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    1. Leigh, I thought about you, with all those animals to care for. I hope everybody got through safely and none of the goats died. I am going by your blog here in just a bit to see how it all worked out.

      I hate ice. There's no redeeming quality about it. It's not pretty, it isn't soothing, and it destroys so much. It brings down the trees to put the roads out of commission, it kills the chickens who are roosting in the trees, it wrecks the power grid.

      I have always believed in preparing for the worst imaginable disaster, my theory being that if you have done all you can to prepare for that one, any lesser event should be covered as well as it can be.

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  15. In my book 2 feet of snow is better than a 1/2 inch of ice. That ice will kill you. We lost power for a week some years back in the same storm that took down Quebec's grid. The solar electric, wood heat and propane hot water kept us going. Lots of folks stopped in a for a hot meal and a hot shower.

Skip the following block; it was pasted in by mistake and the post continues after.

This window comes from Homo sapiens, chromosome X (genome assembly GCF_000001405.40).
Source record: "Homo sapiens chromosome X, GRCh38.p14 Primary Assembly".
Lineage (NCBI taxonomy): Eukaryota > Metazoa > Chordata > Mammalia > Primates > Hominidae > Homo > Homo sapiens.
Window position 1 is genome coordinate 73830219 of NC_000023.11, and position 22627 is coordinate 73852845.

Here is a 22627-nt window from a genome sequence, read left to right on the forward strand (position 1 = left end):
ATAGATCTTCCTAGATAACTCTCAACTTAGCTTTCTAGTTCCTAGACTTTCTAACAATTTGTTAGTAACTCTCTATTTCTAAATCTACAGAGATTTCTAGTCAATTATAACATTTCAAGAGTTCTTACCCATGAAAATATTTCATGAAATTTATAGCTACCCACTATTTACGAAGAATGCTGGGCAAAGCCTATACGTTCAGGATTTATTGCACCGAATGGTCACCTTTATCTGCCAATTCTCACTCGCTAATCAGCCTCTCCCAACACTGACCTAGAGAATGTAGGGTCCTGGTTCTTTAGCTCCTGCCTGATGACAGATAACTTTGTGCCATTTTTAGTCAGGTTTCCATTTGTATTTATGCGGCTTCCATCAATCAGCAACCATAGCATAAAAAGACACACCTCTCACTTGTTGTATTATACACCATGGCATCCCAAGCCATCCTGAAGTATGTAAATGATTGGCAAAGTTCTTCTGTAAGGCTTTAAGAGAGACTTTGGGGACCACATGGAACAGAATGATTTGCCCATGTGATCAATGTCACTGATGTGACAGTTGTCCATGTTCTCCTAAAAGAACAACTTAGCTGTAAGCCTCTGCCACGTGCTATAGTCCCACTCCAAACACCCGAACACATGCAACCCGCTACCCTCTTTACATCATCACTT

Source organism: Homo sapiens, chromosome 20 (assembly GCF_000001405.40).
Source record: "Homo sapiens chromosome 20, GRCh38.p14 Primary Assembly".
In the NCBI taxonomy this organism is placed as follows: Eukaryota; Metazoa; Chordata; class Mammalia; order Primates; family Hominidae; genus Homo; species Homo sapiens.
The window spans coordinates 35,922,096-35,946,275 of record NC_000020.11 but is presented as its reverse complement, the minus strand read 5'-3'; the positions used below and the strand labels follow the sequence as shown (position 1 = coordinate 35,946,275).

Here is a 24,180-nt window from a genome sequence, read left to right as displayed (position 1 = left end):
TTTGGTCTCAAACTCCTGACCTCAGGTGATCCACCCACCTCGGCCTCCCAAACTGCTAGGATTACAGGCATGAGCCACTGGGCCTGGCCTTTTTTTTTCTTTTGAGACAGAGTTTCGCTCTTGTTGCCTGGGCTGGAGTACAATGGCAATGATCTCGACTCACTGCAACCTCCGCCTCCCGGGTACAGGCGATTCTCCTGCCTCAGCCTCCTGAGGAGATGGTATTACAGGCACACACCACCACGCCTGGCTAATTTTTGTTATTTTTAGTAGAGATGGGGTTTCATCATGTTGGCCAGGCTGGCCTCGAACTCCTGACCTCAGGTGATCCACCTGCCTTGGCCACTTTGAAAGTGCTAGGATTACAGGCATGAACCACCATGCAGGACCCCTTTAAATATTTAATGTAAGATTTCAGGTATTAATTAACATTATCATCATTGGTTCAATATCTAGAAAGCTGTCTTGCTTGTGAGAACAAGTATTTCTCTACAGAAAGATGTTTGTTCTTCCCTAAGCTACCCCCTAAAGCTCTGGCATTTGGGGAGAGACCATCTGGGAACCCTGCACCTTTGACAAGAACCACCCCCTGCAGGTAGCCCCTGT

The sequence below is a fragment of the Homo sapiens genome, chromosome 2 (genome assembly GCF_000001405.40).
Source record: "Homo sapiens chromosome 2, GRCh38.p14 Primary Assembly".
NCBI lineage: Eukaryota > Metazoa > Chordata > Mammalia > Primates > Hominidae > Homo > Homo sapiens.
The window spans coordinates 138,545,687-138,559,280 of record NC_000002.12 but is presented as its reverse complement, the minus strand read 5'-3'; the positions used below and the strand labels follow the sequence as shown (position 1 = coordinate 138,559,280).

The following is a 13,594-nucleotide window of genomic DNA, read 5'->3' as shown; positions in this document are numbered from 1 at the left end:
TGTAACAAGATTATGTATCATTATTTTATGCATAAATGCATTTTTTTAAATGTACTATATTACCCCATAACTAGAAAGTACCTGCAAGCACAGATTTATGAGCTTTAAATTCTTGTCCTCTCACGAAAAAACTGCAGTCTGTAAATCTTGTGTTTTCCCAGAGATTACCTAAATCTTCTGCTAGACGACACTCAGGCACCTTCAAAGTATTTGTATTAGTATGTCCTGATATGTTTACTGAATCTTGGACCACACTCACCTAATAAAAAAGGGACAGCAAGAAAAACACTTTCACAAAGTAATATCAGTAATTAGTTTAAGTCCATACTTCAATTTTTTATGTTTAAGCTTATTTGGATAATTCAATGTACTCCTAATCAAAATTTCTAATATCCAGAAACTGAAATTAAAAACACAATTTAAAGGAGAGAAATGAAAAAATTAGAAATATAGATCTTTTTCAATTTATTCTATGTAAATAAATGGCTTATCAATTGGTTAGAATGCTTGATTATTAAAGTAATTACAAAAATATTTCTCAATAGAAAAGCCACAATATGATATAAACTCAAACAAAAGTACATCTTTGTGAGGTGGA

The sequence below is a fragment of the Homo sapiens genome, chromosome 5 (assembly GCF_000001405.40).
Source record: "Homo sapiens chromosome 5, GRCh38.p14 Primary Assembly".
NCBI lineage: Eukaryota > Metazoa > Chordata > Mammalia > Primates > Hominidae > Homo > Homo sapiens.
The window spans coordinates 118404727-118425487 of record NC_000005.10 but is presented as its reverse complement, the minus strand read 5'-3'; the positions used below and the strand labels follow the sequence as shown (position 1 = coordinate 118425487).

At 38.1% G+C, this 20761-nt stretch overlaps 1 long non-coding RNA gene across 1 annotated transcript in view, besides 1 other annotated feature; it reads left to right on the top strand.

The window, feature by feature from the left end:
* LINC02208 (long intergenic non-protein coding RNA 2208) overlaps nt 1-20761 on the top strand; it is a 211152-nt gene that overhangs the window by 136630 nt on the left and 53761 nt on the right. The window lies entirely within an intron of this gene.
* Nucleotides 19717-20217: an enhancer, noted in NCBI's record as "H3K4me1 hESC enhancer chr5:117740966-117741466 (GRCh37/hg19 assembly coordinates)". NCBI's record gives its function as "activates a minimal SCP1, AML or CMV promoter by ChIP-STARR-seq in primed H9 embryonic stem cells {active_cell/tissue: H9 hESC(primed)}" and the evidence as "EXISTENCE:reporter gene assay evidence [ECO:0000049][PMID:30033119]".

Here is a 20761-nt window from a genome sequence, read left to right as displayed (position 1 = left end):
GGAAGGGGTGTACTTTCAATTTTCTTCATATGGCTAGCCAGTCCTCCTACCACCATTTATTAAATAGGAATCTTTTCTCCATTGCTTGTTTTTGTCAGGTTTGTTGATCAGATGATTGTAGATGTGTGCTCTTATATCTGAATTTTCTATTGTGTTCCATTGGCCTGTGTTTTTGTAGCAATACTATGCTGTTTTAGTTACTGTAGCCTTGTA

Happy to be in FL right now.

    Stay hunkered down and catch up on your reading. Good thing you still have grid so you can save the generator for another day. .

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    1. You did right to get out of the North and go South for the winter. I thought how you and your wife were enjoying the beautiful Florida waters and I was up here waiting for the next shoe to fall. You know, even with a generator, wood heat and propane heat, which like you I have, it still makes me feel antsy when the grid goes. I hate the noise my diesel generator makes, I feel like it is a big sign saying "here I am" quite aside from the annoyance of the noise. I tried to make a muffler for it, using an oil drum and water, like I used to see the engineers make in the Marines, but my 3KW generator won't run with that system. It sounds like an M60 tank ticking over under the porch.